13th May 2014
The human rights implications of killer robots
Fully autonomous weapons, or “killer robots,” would jeopardise basic human rights, whether used in wartime or for law enforcement, Human Rights Watch said in a report released yesterday, on the eve of the first multilateral meeting on the subject at the United Nations.
The 26-page report, “Shaking the Foundations: The Human Rights Implications of Killer Robots,” is the first report to assess in detail the risks posed by these weapons during law enforcement operations – expanding the debate beyond the battlefield. Human Rights Watch found that fully autonomous weapons threaten rights and principles under international law as fundamental as the right to life, the right to a remedy, and the principle of dignity.
“In policing, as well as war, human judgment is critically important to any decision to use a lethal weapon,” said Steve Goose, arms division director. “Governments need to say no to fully autonomous weapons for any purpose and to preemptively ban them now, before it is too late.”
International debate over fully autonomous weapons has previously focused on their potential role in armed conflict and questions over whether they would comply with international humanitarian law, also called the laws of war. Human Rights Watch, in this new report, examines the potential impact of fully autonomous weapons under human rights law, which applies during peacetime as well as armed conflict.
Nations must adopt a preemptive international ban on these weapons, which could identify and fire on targets without meaningful human intervention, Human Rights Watch said. Countries are pursuing ever-greater autonomy in weapons, and precursors already exist.
The release of the report, co-published with Harvard Law School’s International Human Rights Clinic, coincides with the first ever multilateral meeting on the weapons. Many of the 117 countries that joined the Convention on Conventional Weapons will attend the meeting of experts on lethal autonomous weapons systems at the United Nations in Geneva this week. Members of the convention agreed at their annual meeting in November 2013 to begin work on the issue in 2014.
Human Rights Watch believes the agreement to work on these weapons in the Convention on Conventional Weapons forum could eventually lead to new international law prohibiting fully autonomous weapons. The convention preemptively banned blinding lasers in 1995.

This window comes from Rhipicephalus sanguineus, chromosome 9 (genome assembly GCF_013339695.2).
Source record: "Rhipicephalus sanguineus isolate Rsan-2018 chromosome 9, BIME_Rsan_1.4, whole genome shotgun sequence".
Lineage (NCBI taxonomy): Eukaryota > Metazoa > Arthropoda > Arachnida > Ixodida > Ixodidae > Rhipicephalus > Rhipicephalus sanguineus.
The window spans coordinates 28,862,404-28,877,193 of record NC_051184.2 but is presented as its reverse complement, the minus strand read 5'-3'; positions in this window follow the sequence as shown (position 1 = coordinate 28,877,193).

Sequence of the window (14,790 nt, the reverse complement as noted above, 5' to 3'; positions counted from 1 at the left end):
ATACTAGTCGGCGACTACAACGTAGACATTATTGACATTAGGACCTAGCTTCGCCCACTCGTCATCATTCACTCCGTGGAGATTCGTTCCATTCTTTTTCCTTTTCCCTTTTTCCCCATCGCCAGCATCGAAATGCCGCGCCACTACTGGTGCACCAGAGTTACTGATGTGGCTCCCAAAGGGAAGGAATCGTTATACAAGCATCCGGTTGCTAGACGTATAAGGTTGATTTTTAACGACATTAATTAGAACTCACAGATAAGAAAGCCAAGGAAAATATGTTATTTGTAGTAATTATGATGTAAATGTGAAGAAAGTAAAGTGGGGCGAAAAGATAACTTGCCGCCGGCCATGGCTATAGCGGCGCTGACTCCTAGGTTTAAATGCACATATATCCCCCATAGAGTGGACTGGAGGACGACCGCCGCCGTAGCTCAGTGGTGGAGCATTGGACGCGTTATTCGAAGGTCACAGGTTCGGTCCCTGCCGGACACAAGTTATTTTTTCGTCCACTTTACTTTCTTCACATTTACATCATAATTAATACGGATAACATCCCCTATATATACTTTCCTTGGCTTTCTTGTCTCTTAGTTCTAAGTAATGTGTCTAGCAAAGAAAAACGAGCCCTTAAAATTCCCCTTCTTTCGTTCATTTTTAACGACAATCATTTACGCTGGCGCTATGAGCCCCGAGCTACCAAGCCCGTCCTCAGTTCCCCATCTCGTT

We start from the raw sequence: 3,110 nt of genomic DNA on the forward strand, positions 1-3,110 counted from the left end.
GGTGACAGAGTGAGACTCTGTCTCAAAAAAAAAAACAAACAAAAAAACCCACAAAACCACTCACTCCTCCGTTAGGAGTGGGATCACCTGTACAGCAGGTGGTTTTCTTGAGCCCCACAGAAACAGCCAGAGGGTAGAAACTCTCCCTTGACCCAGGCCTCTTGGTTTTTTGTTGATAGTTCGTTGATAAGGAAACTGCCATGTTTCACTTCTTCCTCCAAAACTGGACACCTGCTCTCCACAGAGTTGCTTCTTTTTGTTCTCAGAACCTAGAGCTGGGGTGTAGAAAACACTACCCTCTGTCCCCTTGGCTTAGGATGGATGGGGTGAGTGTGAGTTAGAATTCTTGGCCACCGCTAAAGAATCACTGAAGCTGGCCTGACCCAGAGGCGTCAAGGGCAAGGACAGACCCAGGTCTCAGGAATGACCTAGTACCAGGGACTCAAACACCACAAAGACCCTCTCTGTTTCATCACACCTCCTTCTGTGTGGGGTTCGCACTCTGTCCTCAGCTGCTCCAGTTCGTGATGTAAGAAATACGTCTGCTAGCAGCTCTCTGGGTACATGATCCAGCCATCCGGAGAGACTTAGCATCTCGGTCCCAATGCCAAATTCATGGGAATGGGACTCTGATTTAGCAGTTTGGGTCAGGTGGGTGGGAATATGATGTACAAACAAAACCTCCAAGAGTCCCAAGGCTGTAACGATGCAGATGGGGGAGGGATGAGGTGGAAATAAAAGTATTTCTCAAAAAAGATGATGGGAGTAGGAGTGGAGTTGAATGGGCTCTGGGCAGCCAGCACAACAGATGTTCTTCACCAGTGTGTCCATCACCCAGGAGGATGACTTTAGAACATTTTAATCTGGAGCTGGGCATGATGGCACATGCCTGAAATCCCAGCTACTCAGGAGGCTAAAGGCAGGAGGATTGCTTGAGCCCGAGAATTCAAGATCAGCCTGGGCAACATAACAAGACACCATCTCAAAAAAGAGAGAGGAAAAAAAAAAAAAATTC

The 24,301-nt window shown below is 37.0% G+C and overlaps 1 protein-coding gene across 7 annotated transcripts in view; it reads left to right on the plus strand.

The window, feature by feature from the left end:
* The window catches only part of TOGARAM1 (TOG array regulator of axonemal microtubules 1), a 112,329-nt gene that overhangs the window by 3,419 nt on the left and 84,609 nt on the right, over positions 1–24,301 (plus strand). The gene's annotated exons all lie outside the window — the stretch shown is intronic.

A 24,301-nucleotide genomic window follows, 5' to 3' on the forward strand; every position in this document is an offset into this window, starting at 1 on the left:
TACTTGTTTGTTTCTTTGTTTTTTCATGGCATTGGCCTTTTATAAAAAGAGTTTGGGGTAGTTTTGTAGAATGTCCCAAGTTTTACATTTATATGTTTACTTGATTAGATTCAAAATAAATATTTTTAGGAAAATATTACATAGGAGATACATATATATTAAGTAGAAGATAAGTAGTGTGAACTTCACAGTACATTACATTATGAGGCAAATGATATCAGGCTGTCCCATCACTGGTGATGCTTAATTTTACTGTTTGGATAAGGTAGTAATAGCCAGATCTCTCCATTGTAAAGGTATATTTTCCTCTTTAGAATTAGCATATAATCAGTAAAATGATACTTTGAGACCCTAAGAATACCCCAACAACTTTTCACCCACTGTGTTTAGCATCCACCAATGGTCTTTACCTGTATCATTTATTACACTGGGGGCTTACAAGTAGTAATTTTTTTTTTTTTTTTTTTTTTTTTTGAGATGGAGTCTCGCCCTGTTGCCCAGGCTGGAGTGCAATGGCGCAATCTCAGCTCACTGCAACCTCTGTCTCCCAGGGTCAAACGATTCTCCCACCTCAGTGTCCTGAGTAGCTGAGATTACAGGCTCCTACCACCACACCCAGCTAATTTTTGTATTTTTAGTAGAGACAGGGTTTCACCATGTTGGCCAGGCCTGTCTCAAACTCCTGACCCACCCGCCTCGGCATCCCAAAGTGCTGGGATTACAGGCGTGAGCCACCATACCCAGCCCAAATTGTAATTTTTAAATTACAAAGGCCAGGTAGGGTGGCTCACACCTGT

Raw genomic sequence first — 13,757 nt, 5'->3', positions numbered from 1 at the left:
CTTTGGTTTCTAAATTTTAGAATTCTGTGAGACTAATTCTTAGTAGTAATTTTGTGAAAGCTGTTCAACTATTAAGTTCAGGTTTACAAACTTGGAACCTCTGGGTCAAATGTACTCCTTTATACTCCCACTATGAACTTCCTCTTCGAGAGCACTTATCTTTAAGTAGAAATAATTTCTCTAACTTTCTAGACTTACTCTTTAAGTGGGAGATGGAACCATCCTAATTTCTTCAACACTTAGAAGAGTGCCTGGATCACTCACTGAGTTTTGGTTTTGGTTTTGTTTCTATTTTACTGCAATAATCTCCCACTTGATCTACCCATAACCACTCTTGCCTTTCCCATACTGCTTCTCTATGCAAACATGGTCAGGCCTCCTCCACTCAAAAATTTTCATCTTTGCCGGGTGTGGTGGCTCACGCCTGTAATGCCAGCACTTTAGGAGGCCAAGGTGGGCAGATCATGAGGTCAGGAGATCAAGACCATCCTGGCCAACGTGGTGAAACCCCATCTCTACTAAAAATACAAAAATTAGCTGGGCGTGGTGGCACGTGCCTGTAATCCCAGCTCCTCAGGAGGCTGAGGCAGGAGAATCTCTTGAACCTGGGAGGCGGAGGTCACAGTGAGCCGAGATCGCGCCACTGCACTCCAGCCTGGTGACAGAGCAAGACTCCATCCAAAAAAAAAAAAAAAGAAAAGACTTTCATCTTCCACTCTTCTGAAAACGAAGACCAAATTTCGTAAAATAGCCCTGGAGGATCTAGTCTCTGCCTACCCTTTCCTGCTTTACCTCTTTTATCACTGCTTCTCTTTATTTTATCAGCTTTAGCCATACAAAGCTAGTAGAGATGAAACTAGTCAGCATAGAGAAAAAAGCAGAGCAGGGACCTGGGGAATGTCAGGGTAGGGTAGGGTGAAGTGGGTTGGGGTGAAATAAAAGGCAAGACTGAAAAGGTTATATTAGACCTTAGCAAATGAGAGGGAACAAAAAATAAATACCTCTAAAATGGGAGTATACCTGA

Human Rights Watch is a founding member and coordinator of the Campaign to Stop Killer Robots. This coalition of 51 nongovernmental organisations in two dozen countries calls for a preemptive ban on the development, production, and use of fully autonomous weapons.
Human Rights Watch issued its first report on the subject, “Losing Humanity: The Case against Killer Robots,” back in November 2012. In April 2013, Christof Heyns – UN special rapporteur on extrajudicial, summary or arbitrary executions – issued a report citing a range of objections to the weapons, and called for all nations to adopt national moratoria and begin international discussions about how to address them.
Fully autonomous weapons could be prone to killing people unlawfully because these weapons could not be programmed to handle every situation, Human Rights Watch found. According to robot experts, there is little prospect that these weapons would possess human qualities, such as judgment, that facilitate compliance with the right to life in unforeseen situations.
Fully autonomous weapons would also undermine human dignity, Human Rights Watch said. These inanimate machines could not understand or respect the value of life, yet they would have the power to determine when to take it away.
Serious doubts exist about whether there could be meaningful accountability for the actions of a fully autonomous weapon. There would be legal and practical obstacles to holding anyone – a superior officer, programmer, or manufacturer – responsible for a robot’s actions. Both criminal and civil law are ill suited to the task, Human Rights Watch found.
“The accountability gap would weaken deterrence for future violations,” said Bonnie Docherty, senior researcher in the arms division at Human Rights Watch and lecturer at the Harvard clinic as well as author of the report. “It would be very difficult for families to obtain retribution or remedy for the unlawful killing of a relative by such a machine.”
The human rights impacts of killer robots compound a host of other legal, ethical, and scientific concerns – including the potential for an arms race, prospect of proliferation, and questions about their ability to protect civilians adequately on the battlefield or the street, Human Rights Watch found.